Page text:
How Isaac Newton Made Social Distancing Work for Him
Newton did critical early work while avoiding the plague
Right about now, the phrase “social distancing” is in a lot more people’s vocabularies than it was last week (or last month, or last year). But while the phrase itself might be new, the idea of isolating oneself from all but the most critical of tasks so as to avoid infection during a pandemic is a much older concept. So, take heart, everyone who’s in a self-imposed quarantine: you’re following in the footsteps of some great minds who have engaged in a similar practice.
Among those great minds? Sir Isaac Newton. At The Washington Post, Gillian Brockell explored the period in 1665 when Newton — then a student — went through his own period of social distancing. This was during the time of the Great Plague of London — the same plague that inspired Daniel Defoe’s A Journal of the Plague Year.
Newton left Cambridge returned to his family’s home in Cambridge, where he had long stretches of time to work alone on various questions that had been on his mind. While there, he had a breakthrough regarding the nature of motion and gravity — a narrative you might already be familiar with.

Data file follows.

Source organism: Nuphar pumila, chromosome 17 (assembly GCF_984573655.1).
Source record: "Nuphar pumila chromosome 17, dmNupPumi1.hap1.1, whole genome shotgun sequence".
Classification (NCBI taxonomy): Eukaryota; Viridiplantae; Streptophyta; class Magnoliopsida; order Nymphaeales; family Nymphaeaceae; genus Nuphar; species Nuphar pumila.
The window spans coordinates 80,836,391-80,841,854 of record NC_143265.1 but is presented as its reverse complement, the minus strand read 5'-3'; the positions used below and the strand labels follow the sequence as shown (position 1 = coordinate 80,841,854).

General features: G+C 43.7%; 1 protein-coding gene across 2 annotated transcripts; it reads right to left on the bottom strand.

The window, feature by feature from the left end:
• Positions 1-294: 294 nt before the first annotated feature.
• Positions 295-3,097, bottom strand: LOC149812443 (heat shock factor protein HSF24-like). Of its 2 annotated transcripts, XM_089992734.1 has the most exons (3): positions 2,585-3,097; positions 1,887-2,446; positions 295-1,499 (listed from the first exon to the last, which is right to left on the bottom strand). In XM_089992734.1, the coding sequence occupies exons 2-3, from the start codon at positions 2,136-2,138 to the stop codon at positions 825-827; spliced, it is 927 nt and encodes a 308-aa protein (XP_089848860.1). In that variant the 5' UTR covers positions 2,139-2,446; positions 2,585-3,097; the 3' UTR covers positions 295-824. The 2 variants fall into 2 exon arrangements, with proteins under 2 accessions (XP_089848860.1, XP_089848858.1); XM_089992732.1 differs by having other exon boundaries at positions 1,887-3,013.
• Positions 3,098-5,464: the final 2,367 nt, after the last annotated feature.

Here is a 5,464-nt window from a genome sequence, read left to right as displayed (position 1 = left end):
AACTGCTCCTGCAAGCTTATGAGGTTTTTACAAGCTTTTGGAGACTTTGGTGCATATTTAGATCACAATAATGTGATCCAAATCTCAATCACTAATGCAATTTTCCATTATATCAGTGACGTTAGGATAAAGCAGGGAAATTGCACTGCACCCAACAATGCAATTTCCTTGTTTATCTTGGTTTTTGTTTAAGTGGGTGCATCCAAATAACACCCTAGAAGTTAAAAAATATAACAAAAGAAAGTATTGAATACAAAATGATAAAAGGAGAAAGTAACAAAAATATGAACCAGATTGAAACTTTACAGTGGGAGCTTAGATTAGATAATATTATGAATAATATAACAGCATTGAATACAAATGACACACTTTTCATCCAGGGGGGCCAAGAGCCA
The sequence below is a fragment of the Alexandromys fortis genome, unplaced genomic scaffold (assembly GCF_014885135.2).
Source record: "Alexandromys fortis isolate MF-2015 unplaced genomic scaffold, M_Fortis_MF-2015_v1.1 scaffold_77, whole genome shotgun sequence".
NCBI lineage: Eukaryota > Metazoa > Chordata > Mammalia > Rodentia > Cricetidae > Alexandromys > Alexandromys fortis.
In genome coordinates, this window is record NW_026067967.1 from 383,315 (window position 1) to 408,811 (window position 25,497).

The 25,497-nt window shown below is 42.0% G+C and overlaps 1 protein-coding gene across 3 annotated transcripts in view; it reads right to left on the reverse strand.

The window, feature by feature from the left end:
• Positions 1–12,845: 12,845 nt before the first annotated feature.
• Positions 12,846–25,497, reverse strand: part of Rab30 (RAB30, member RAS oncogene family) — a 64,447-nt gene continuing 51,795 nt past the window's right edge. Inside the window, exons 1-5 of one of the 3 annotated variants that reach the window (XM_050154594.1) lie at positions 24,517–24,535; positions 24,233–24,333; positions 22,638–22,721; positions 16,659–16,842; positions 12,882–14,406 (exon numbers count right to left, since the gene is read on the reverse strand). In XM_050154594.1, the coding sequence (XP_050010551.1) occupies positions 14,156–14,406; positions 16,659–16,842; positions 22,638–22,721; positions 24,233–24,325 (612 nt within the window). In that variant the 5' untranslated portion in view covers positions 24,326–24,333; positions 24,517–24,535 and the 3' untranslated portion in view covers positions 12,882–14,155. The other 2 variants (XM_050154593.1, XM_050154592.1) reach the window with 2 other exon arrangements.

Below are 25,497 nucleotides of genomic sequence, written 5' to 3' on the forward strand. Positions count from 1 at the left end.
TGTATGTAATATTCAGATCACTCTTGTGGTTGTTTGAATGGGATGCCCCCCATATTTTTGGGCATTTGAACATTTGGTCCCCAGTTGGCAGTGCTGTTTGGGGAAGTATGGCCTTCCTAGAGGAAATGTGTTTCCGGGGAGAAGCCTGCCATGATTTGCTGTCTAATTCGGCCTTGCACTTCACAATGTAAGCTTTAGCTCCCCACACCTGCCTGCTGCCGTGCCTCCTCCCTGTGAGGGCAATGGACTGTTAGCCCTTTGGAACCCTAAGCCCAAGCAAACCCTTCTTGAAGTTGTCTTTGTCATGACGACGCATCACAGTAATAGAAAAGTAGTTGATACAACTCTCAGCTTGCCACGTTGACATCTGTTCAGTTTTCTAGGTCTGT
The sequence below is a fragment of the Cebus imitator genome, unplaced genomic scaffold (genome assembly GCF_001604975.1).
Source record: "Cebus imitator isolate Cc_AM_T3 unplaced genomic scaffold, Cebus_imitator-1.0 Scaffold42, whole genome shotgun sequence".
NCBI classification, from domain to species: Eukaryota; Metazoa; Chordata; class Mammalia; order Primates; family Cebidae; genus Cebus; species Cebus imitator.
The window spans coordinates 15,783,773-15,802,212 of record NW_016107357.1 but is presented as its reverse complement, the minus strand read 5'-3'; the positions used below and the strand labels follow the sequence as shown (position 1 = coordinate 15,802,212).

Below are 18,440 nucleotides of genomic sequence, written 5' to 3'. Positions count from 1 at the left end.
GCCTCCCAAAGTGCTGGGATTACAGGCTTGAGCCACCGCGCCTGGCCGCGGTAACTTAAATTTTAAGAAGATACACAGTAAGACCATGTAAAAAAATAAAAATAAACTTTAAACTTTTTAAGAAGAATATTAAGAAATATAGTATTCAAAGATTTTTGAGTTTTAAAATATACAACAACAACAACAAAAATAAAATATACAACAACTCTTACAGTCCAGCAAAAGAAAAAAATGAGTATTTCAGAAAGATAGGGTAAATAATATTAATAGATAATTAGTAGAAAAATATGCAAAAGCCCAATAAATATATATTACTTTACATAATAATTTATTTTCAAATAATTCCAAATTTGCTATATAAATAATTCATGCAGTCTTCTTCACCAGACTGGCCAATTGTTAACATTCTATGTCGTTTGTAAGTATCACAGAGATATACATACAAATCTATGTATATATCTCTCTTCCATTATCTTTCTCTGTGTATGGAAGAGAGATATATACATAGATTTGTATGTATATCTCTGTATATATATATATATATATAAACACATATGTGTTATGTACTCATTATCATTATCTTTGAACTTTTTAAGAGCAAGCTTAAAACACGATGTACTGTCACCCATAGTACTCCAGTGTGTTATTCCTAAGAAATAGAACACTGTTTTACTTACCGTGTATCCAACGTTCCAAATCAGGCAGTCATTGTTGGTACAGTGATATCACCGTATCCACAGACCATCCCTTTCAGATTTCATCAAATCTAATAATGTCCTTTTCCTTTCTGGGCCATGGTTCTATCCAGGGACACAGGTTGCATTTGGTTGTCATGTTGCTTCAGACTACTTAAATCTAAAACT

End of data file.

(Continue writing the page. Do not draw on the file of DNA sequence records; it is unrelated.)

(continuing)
But that wasn’t all that Newton accomplished in isolation. According to Brockell’s article, Newton came up with vital early theories of both optics and calculus during this period. All of Newton’s work paid off in a big way:
Newton returned to Cambridge in 1667, theories in hand. Within six months, he was made a fellow; two years later, a professor.
And while not all of us will develop new branches of mathematics or revitalize science, it’s encouraging to be reminded that times of isolation can lead to bold and important thoughts. Who knows? Maybe someone sitting at home right now is about to change the world for the better.
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